Finally, let me deal with the issue of medical care for those injured on operations. First, I want to challenge the notion that the current system is in any way inferior to what went before. In particular, the relentless attack on the work of the outstanding medical staff—military and civilian—at Selly Oak hospital is both unfair and misplaced. I have been there twice in recent months. It is one of the highest-performing and most successful hospital trusts in the NHS and provides major specialist centres for trauma, burns, plastic surgery and neuroscience.
Our primary concern is to give our injured people the best medical care available. That is to be found inside the NHS. While some have been calling in public for a return to military hospitals, we have been quietly getting on with the job of establishing a military managed ward at Selly Oak in partnership with the NHS. I can confirm that this will be operational before the end of the year.
I have been open about the nature of the challenges that we face in our operational theatres. I do not seek to hide from the House the difficulties we face in overcoming them, but I am convinced our strategy remains the right one. In Afghanistan, we have to tackle the south and the east if we are to secure what has already been achieved in the rest of the country. We have to make the comprehensive approach work, with all Government Departments acting together to achieve our objectives. We have to get NATO to live up to its commitments. In Iraq, we have to support the Iraqi Government and their army and police in taking responsibility for their own security and in holding the line against sectarian violence. We will do all these things—we cannot afford not to.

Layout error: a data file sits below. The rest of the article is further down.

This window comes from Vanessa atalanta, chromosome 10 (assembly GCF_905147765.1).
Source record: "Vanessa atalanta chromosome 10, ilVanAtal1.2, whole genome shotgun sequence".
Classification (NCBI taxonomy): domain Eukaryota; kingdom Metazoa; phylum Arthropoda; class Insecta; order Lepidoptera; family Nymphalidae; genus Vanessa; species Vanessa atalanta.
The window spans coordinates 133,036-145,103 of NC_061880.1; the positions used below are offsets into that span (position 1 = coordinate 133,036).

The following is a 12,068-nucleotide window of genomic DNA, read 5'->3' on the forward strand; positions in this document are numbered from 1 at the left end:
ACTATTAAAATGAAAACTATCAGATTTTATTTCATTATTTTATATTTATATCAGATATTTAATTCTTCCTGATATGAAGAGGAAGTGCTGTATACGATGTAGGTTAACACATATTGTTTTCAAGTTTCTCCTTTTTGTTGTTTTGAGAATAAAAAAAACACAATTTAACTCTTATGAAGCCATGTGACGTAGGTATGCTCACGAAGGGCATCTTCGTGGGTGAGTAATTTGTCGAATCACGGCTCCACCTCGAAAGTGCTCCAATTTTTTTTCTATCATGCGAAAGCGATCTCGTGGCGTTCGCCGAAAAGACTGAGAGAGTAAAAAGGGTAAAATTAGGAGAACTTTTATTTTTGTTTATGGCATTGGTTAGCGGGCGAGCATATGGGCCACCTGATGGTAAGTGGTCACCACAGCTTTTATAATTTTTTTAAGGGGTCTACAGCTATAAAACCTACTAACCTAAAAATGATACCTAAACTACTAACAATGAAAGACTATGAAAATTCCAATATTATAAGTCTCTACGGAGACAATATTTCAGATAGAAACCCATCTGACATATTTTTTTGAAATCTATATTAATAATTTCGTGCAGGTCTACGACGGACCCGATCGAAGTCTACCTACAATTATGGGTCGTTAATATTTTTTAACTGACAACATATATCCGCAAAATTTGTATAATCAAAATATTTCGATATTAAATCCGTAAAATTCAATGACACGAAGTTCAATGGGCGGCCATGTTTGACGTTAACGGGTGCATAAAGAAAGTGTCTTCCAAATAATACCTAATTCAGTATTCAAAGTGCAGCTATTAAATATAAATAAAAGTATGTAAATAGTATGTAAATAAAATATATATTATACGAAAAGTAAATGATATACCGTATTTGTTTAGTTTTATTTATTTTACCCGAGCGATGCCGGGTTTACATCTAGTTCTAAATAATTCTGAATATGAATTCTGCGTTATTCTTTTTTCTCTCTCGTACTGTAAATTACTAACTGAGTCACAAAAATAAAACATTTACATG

I have spoken many times about the debt we owe the men and women who serve in our armed forces and who carry out this hard and dangerous work on our behalf. I am sure the House will join me in paying tribute to them again today.
Let me begin by associating myself and my colleagues with the Secretary of State’s condolences to the families and friends of all those who have given their lives for our security. Let me pay tribute to all those servicemen and women who have performed so well under such difficult circumstances in Iraq and Afghanistan.
As I have said several times in the House, the Opposition fully support the Government’s aims in Afghanistan: to prevent the recurrence of a failed state and the re-emergence of al-Qaeda and the effects this would have on Britain’s security. It is more true now than ever that NATO’s reputation in on the line. Our collective security requires a properly collective response—a response that has been notably lacking from some quarters of our allies.
It is, however, the duty of the Opposition to hold the Government to account for the means of achieving these objectives. From the outset of the deployment to Afghanistan questions have been raised about whether too much planning was done on the basis of the most optimistic potential outcome. Public opinion was prepared largely for a mission that was about peacekeeping, not war fighting. From the very beginning, questions were asked about the level of manpower and equipment being deployed given the difficulties that might be faced. In the event, the realists, rather than the optimists, have been proved right. Resistance from the Taliban has been fierce and the deployment under-strength. As a result, not only were a further 900 troops sent by the Government in July, but NATO commanders on the ground still believe that they are undermanned. I certainly do not agree with the assertion made by the Secretary of State for Defence in July that: